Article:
Original Research

The short-term effects of energy drinks on near visual performance

Rekha Hansraj, Zamadonda N.Q. Xulu-Kasaba, Anoyolo Tini, Dinalia Naidu, Fathima Hassim, Faruk Osman, Slindile Mbatha, Nyika Mtemeri
African Vision and Eye Health | Vol 81, No 1 | a699 | DOI: https://doi.org/10.4102/aveh.v81i1.699 | © 2022 Rekha Hansraj, Zamadonda N.Q. Xulu-Kasaba, Anoyolo Tini, Dinalia Naidu, Fathima Hassim, Faruk Osman, Slindile Mbatha, Nyika Mtemeri | This work is licensed under CC Attribution 4.0
Submitted: 17 August 2021 | Published: 28 February 2022

About the author(s)

Rekha Hansraj, Department of Optometry, Faculty of Health Sciences, University of KwaZulu-Natal, Durban, South Africa
Zamadonda N.Q. Xulu-Kasaba, Department of Optometry, Faculty of Health Sciences, University of KwaZulu-Natal, Durban, South Africa
Anoyolo Tini, Department of Optometry, Faculty of Health Sciences, University of KwaZulu-Natal, Durban, South Africa
Dinalia Naidu, Department of Optometry, Faculty of Health Sciences, University of KwaZulu-Natal, Durban, South Africa
Fathima Hassim, Department of Optometry, Faculty of Health Sciences, University of KwaZulu-Natal, Durban, South Africa
Faruk Osman, Department of Optometry, Faculty of Health Sciences, University of KwaZulu-Natal, Durban, South Africa
Slindile Mbatha, Department of Optometry, Faculty of Health Sciences, University of KwaZulu-Natal, Durban, South Africa
Nyika Mtemeri, Department of Optometry, Faculty of Health Sciences, University of KwaZulu-Natal, Durban, South Africa


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Abstract

Background: Energy drinks have gained popularity amongst young adults in recent years. Widespread effects of its main ingredient caffeine have been observed on the nervous system; however, little is known about the effects of these drinks on the visual system.

Aim: This research study investigated the effects of a chosen energy drink on near vision and near contrast sensitivity.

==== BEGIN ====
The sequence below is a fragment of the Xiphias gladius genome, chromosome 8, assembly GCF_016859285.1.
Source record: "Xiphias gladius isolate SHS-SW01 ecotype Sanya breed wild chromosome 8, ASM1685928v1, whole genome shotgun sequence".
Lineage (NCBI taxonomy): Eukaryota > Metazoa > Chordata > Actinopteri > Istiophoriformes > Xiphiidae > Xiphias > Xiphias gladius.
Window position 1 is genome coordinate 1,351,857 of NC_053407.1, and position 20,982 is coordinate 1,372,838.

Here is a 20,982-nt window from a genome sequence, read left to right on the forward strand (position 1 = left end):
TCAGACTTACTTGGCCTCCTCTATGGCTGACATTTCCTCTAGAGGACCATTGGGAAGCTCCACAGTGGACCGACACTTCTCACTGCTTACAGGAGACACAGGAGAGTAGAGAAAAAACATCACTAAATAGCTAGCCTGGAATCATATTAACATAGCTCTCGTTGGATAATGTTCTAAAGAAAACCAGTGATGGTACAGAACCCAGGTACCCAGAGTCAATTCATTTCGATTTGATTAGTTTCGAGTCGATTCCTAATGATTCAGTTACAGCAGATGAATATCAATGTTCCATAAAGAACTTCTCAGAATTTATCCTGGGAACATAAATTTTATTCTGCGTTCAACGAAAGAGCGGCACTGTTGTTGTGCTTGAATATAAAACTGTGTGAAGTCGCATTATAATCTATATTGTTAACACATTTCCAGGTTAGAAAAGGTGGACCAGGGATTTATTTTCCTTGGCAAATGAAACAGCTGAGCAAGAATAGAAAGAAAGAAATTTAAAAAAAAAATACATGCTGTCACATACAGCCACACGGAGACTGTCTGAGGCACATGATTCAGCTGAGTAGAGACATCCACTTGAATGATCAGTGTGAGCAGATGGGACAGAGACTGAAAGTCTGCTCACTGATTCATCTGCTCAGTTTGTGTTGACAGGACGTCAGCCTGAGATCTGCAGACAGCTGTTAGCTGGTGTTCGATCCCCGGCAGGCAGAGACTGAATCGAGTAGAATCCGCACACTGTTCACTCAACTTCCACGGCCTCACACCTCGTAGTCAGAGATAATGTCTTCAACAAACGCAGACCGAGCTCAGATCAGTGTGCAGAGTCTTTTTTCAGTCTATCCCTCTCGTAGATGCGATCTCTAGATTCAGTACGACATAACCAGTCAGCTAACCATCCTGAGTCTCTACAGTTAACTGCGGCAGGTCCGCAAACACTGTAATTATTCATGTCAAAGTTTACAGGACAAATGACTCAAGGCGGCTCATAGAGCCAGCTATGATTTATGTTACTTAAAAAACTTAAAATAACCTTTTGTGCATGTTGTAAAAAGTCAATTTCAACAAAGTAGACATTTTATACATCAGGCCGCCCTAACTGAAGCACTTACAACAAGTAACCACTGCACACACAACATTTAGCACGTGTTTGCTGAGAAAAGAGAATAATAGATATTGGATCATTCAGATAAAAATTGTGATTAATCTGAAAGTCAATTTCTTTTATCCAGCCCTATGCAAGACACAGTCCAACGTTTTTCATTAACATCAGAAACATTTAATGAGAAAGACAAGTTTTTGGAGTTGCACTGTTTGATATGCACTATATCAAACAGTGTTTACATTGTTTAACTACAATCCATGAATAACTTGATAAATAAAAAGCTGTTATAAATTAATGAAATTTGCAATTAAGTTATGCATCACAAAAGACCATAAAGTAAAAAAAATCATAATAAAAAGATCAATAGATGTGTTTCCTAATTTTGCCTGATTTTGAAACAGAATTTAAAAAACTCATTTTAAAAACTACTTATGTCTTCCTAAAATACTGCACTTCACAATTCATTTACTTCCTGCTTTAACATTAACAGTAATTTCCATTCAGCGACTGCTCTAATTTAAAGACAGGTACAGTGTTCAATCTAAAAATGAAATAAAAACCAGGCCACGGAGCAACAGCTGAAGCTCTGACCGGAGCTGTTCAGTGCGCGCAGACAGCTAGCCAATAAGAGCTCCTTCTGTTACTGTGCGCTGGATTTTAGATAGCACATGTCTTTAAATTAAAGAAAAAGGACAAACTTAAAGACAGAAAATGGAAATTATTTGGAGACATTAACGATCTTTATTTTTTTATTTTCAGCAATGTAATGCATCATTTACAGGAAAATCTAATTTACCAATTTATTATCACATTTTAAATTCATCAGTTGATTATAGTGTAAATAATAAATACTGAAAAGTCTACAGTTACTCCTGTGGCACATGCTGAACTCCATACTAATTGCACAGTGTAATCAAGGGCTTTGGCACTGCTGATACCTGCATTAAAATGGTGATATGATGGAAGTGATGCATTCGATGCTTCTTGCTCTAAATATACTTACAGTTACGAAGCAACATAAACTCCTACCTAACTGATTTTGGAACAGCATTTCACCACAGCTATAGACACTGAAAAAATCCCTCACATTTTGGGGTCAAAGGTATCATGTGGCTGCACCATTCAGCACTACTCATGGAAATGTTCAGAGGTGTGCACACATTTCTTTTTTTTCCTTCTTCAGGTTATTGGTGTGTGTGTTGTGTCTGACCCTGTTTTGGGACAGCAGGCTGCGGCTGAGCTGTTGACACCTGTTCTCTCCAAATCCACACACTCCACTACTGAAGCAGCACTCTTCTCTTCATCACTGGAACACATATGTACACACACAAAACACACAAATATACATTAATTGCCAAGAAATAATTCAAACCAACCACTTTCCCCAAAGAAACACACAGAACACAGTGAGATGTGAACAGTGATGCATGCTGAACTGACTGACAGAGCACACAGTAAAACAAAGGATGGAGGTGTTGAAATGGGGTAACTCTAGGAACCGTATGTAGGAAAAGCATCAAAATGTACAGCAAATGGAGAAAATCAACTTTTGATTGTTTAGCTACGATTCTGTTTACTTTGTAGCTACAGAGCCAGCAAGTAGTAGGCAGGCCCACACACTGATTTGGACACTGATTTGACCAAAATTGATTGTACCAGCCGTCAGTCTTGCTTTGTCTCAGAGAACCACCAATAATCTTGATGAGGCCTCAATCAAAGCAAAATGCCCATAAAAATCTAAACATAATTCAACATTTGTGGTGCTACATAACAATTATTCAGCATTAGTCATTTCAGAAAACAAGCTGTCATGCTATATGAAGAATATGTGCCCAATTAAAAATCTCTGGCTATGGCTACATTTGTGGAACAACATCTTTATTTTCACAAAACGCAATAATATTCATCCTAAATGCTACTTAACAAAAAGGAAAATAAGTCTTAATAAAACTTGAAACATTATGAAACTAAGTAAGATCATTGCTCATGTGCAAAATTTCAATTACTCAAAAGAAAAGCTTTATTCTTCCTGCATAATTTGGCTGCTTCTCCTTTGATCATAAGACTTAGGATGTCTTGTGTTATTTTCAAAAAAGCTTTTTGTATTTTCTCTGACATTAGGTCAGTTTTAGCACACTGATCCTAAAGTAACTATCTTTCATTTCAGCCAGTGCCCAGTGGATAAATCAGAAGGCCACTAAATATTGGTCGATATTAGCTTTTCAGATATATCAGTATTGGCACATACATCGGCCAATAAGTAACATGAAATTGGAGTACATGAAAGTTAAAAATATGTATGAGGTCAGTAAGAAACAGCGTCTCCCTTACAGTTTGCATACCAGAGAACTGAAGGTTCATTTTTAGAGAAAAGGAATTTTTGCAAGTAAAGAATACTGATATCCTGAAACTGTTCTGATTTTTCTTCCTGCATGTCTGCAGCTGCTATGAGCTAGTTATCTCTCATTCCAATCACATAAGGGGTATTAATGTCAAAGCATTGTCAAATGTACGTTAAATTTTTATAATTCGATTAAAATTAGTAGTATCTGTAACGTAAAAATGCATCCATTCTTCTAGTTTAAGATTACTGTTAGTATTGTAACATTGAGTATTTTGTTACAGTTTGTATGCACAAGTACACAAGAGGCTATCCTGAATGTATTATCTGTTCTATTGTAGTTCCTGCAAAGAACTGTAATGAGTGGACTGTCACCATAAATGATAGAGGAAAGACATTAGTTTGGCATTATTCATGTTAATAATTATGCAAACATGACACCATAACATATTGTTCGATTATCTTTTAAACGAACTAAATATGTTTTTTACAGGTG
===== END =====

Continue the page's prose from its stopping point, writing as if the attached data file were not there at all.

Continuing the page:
Setting: The data were collected at a university optometry clinic in south eastern South Africa.

Methods: A single-blinded, crossover study was conducted on 56 healthy subjects aged 18–30 years. Subjects were randomised, such that they consumed either the energy drink reboost or water (control) on separate days. Near visual acuity was measured using a near Logarithm of the Minimum Angle of Resolution (LogMAR) chart and contrast sensitivity using the MARS contrast sensitivity test. Near visual acuity and contrast sensitivity measurements were taken at baseline and again at 30 min, 60 min and 90 min intervals, following consumption. Data were analysed using repeated measures analysis of variance (ANOVA) and univariate analysis.

Results: Both near visual acuity and contrast sensitivity, post-energy drink consumption, showed a marginal increase over the testing period. Near visual acuity increased from –0.13 LogMAR at baseline to –0.17 LogMAR at 90 min. Contrast sensitivity increased from 1.77 log units at 30 min to 1.78 log units at 90 min similar to that observed with the control. In both cases; however, the changes were neither statistically (p > 0.05) nor clinically significant.

Conclusion: The energy drink reboost had no short-term effect on near vision performance as measured with near visual acuity and contrast sensitivity.


Keywords

energy drinks; near vision performance; near visual acuity; contrast sensitivity; caffeine

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